Monday, January 20, 2020

Elizabeth Barrett-Browning and Virginia Woolf Essay -- Biography Biogr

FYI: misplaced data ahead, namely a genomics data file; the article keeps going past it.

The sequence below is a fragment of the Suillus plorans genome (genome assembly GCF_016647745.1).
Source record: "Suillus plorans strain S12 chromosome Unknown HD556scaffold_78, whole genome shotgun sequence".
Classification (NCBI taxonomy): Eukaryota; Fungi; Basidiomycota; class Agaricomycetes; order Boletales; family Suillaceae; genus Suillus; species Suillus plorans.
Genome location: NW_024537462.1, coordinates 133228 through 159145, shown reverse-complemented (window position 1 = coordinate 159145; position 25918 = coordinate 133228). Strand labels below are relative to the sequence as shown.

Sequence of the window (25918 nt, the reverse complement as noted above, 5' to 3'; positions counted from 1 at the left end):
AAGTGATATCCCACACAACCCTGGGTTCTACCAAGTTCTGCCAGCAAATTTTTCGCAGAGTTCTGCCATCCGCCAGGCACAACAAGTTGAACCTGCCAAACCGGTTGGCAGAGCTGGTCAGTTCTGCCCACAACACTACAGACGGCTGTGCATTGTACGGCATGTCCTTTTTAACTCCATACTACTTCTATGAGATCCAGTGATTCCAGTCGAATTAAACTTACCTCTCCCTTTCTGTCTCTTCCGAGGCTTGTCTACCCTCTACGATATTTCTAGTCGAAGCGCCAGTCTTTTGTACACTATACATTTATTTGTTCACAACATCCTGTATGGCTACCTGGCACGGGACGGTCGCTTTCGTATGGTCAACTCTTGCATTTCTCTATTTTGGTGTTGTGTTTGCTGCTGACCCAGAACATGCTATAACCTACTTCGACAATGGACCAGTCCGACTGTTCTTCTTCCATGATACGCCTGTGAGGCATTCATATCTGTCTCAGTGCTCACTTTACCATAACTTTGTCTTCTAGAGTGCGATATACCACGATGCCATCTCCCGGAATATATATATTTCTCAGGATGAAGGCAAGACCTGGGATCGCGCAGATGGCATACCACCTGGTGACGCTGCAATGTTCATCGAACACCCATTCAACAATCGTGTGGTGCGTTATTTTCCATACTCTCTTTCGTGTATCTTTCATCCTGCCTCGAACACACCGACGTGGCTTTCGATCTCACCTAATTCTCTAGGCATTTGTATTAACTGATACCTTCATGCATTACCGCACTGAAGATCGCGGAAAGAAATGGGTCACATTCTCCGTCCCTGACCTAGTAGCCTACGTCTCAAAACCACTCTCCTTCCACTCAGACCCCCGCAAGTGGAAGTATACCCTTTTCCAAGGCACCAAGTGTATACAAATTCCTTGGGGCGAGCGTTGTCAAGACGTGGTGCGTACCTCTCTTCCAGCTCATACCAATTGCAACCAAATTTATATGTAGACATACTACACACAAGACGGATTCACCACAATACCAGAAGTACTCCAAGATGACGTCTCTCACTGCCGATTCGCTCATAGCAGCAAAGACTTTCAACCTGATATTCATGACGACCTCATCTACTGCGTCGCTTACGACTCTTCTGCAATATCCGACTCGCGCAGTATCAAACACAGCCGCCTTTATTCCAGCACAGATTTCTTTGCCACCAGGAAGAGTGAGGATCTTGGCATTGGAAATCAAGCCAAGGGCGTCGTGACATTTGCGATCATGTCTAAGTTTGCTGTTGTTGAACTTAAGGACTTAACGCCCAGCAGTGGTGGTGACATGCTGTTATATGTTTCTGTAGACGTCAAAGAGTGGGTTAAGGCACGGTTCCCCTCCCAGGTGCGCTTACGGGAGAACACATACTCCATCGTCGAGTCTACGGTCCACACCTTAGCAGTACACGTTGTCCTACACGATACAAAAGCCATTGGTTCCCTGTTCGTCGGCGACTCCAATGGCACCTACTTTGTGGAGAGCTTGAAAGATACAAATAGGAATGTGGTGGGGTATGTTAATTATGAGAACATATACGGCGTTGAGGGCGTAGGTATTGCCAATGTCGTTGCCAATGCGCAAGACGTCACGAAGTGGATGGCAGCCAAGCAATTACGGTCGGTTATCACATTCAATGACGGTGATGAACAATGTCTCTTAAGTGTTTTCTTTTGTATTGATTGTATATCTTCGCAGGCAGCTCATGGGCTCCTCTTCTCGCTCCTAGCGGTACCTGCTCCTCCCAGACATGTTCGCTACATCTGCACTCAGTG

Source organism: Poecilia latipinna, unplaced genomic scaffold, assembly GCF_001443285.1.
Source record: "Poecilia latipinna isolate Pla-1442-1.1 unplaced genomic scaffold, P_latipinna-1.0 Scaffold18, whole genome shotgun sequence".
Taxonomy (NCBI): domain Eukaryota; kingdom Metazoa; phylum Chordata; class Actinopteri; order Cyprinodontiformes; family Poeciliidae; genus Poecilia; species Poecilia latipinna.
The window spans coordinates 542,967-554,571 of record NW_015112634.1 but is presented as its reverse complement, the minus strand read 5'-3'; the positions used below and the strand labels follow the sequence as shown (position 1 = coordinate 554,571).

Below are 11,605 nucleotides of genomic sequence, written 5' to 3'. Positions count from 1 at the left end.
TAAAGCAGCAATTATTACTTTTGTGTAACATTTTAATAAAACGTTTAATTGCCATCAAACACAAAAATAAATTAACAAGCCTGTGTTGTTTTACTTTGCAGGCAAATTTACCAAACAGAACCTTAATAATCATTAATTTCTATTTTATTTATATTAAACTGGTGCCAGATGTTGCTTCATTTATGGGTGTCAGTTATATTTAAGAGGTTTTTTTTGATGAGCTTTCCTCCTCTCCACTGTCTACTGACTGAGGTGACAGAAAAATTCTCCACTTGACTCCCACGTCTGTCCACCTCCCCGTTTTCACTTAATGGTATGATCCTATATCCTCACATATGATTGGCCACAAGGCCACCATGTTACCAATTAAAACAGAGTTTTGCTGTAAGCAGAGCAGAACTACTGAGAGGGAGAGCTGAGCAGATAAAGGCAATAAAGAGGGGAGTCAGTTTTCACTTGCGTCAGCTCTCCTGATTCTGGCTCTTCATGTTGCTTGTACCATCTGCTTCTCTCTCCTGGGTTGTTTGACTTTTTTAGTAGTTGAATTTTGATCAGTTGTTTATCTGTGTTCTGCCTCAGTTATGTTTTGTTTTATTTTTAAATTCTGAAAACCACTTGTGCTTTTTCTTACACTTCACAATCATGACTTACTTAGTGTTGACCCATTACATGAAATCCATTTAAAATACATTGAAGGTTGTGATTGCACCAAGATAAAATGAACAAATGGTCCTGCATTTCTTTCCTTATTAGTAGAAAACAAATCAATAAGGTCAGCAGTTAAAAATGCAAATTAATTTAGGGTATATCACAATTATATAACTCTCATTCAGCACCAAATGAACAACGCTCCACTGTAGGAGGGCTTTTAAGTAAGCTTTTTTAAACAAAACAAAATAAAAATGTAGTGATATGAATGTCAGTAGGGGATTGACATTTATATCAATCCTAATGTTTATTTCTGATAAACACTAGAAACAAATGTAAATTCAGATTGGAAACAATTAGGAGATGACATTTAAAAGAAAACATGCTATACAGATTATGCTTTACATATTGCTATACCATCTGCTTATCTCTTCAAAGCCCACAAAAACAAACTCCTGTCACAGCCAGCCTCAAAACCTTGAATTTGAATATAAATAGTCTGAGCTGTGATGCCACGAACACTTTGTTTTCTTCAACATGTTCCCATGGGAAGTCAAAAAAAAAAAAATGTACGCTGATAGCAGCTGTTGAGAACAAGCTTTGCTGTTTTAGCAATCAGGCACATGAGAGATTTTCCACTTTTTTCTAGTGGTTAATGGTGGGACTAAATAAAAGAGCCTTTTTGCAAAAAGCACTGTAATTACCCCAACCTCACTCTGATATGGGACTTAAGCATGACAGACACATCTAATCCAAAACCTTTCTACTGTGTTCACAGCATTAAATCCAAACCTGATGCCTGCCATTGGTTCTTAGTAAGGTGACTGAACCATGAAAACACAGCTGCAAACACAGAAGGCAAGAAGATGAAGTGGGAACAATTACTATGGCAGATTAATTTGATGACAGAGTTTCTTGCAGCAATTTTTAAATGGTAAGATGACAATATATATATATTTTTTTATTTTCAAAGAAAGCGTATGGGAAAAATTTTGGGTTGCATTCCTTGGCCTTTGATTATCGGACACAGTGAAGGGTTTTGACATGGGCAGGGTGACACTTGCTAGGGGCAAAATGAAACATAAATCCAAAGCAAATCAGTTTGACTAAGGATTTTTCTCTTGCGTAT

Elizabeth Barrett-Browning and Virginia Woolf      Ã‚  Ã‚   I chose to compare and contrast two women authors from different literary time periods.   Elizabeth Barrett Browning (1806-1861) as a representative of the Victorian age (1832-1901) and Virginia Woolf (1882-1941) as the spokeswoman for the Modernist (1914-1939) mindset.   Being women in historical time periods that did not embrace the talents and gifts of women; they share many of the same issues and themes throughout their works - however, it is the age in which they wrote that shaped their expressions of these themes.   Although they lived only decades apart their worlds were remarkably different - their voices were muted or amplified according to the beat of society's drum.   Passages from Elizabeth Barrett Browning's Aurora Leigh can be contrasted with Virginia Woolf's portrayal of Isabella in The Lady in the Looking Glass: A Reflection.    The Victorian Era is known as the Age of Inquiry when all the foundational truths of the past were open to examination and reconsideration.   Despite this new desire for certainty, Victorians were slow to release the safety of the past - trying rather to meld the old and the new together and struggling with the mismatched pieces.   Modernists, on the other hand, rebelled openly and loudly against their past which resulted in an extreme sense of loss and instability - reflected in the works of the time.   Elizabeth Barrett Browning writes as one who is looking through a rain drenched window at a scene that is vaguely familiar but quite unclear.   She is attempting to remove the distortion to see what the vista holds.   Rather than direct analysis, Victorian authors often tried to offer a form of practical advice f... ...ted forth..." but, "Isabella did not wish to be known".   Not because she knew herself to be a fraud but because she was inexplicably complicated and the embodiment of contradiction - a truly modern woman.    Both of these women were intuitive authors who had deep messages to convey through their works.   Elizabeth was able to probe the perimeter of difficult issues while maintaining one foot on the firm ground of her upbringing and faith.   Virginia abandoned all to forge into the complexities of Modern thought and despite her bravery she was herself a victim of the despair that comes with a loss of moorings.    Longman citations   refer to page numbers of Eng 103 course text, Spring 2001: Damrosch, David, et al., ed.   The Longman Anthology of British Literature:   Ã‚  Ã‚   Vol. B.   Compact ed.   New York: Longman - Addison Wesley Longman, 2000.

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